All surveys included items that assessed socio-demographic details of respondents including, gender, age, household income, employment status, education and smoking status. Self-reported height and body weight were used to determine BMI and classify participants into healthy weight (BMI ≤24.9) and overweight or obese (BMI ≥25.0) categories. Using the Active Australia Questionnaire all participants were asked to report the frequency and duration physical activity during recreational and transport walking, moderate and vigorous intensity physical activity in the previous week [24]. This instrument has demonstrated acceptable test-retest reliability and validity [25,26]. Engagement in sufficient MVPA (S-MVPA) was classified as achieving a minimum of 150 minutes of MVPA in at least five sessions in the previous week, participants not satisfying this criterion were classified as insufficiently physically active (I-MVPA). This method of classification is in accordance with previously described methods to reflect compliance with National Physical Activity Guidelines for Australian Adults [2,25,27]. As a marker of leisure time sedentary behavior, TV viewing is more consistently associated with overweight and obesity in females than in males [28-31]. The differences in associations between genders may be because TV viewing is not representative of other leisure time sedentary behaviors in males [32]. Thus, the current study used two measures of screen based activities as indicators of sedentary behavior, TV viewing and computer use, to better represent broader sedentary behaviors of both males and females. Duration of screen based activity reported in hours and minutes was assessed using two separate items, “What do you estimate was the total time that you spent watching TV in the last week?” and “What do you estimate was the total time you spent working in front of a computer screen in the last week?” Data from these two items was summed to provide an overall measure of screen time in the previous week and dichotomized at 21 hours into high screen time (HST) and low screen time (LST) [33]. This classification was selected a priori as it approximates an apparent threshold of screen based activity that is associated with greater risks of ill health compared to lower volumes [14,34]. No psychometric data is available on the items used to assess screen time. Similar to previous research [21], participants were further classified into four mutually exclusive groups to facilitate analyses that combines high and low levels for both physical activity and screen time: S-MVPA/LST, I-MVPA/LST, S-MVPA/HST, I-MVPA/HST (these variables are also referred to as ‘combined behaviors’).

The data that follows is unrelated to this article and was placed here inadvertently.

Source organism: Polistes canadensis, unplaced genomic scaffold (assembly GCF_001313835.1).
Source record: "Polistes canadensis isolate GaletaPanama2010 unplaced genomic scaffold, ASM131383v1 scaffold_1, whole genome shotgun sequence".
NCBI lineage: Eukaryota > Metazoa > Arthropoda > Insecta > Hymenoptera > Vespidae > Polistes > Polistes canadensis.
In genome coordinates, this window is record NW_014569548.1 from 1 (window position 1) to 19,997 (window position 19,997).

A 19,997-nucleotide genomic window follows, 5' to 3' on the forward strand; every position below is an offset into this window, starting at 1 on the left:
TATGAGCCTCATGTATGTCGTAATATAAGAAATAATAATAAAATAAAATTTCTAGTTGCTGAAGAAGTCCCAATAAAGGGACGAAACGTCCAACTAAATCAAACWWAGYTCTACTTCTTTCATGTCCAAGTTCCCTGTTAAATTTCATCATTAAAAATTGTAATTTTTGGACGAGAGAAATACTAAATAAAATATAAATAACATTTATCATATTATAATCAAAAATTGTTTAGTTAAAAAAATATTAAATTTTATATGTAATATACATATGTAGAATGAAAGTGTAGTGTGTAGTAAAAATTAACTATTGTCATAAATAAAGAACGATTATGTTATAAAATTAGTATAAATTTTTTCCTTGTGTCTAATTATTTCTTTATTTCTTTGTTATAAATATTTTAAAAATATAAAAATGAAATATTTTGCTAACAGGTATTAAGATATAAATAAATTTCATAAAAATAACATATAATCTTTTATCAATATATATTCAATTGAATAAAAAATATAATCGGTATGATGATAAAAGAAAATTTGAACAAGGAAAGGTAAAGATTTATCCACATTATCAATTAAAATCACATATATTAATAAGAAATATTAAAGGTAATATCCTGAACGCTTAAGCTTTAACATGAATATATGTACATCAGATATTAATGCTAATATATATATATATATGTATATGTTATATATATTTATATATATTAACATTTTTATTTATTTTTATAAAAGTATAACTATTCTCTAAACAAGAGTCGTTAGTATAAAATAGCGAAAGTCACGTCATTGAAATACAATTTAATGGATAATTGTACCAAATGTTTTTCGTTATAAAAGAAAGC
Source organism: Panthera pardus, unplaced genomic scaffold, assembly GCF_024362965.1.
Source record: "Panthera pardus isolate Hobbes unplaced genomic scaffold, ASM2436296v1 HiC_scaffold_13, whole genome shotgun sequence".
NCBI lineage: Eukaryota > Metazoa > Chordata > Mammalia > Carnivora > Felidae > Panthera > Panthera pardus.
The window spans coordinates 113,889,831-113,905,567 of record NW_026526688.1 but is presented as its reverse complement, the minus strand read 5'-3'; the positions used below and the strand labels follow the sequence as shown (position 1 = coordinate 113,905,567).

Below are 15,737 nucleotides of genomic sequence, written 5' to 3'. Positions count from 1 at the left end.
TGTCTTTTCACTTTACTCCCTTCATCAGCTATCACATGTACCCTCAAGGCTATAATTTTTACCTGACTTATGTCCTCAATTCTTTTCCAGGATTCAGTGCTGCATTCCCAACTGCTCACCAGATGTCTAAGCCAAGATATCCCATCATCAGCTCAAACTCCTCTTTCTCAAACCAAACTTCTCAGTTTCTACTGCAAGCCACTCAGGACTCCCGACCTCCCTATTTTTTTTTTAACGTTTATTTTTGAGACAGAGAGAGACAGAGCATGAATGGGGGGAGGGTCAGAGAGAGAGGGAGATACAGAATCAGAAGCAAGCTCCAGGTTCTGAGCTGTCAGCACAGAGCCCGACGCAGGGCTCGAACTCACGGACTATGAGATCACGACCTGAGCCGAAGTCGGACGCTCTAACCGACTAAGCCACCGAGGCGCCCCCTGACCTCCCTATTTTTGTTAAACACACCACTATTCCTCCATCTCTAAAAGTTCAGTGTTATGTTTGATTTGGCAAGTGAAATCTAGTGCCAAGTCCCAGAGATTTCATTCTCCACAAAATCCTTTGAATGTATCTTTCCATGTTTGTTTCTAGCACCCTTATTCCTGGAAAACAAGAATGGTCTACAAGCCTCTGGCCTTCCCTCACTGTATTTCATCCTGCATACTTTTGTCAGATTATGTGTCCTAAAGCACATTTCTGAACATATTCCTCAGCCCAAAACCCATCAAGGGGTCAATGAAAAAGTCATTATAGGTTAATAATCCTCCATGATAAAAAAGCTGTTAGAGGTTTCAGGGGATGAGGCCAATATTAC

Prior to analysis any duplicate telephone numbers between surveys were excluded. Analysis is delimited to those with complete data for all outcome variables, including screen time, resulting in a different sample size compared to previous analysis of this dataset [5]. Using data pooled from seven cross-sectional surveys (2002–2008) three separate binary logistic regression models were used to assess associations between the three different behaviors (MVPA, screen time, combined behaviors) and the likelihood to be classified as overweight or obese (Aim 1). To examine temporal trends in the prevalence of overweight or obesity, S-MVPA, and HST over the study period, separate binary logistic regression models were conducted including the ordinal variable, year of survey, as a continuous predictor. Multinomial logistic regression was used to model temporal trends in combined behaviors over the study period using S-MVPA/LST as the reference category and including year of survey as an ordinal variable. This allowed trends over the study period to be examined rather than contrasts between specific years in the study period (Aim 2). For the final analyses, the sample was stratified by each behavior group and separate binary logistic regression models were used to model the trend (year of survey) in overweight or obesity over the study period (Aim 3). All analyses were adjusted for socio-demographic variables listed in table foots; all analyses were repeated stratifying the sample by gender due to the significant interaction effect observed in the relationship between overweight or obesity and gender and combined behaviors (p<0.05).